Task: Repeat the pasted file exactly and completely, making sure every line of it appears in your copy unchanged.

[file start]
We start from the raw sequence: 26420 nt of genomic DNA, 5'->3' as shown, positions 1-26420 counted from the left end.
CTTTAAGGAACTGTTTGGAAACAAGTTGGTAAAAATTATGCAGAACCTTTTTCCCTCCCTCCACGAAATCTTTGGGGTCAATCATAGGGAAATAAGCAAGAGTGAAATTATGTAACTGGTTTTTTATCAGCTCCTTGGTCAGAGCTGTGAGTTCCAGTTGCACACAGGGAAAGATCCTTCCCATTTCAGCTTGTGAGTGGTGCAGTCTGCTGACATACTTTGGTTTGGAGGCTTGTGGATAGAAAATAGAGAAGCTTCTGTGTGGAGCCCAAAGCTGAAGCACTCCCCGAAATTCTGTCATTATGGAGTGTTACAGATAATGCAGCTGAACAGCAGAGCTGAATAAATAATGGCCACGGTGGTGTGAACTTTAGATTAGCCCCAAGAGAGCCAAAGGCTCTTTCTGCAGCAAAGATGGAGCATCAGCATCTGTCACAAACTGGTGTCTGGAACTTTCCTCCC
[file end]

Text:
We start from the raw sequence: 26420 nt of genomic DNA, 5'->3' as shown, positions 1-26420 counted from the left end.
CTTTAAGGAACTGTTTGGAAACAAGTTGGTAAAAATTATGCAGAACCTTTTTCCCTCCCTCCACGAAATCTTTGGGGTCAATCATAGGGAAATAAGCAAGAGTGAAATTATGTAACTGGTTTTTTATCAGCTCCTTGGTCAGAGCTGTGAGTTCCAGTTGCACACAGGGAAAGATCCTTCCCATTTCAGCTTGTGAGTGGTGCAGTCTGCTGACATACTTTGGTTTGGAGGCTTGTGGATAGAAAATAGAGAAGCTTCTGTGTGGAGCCCAAAGCTGAAGCACTCCCCGAAATTCTGTCATTATGGAGTGTTACAGATAATGCAGCTGAACAGCAGAGCTGAATAAATAATGGCCACGGTGGTGTGAACTTTAGATTAGCCCCAAGAGAGCCAAAGGCTCTTTCTGCAGCAAAGATGGAGCATCAGCATCTGTCACAAACTGGTGTCTGGAACTTTCCTCCC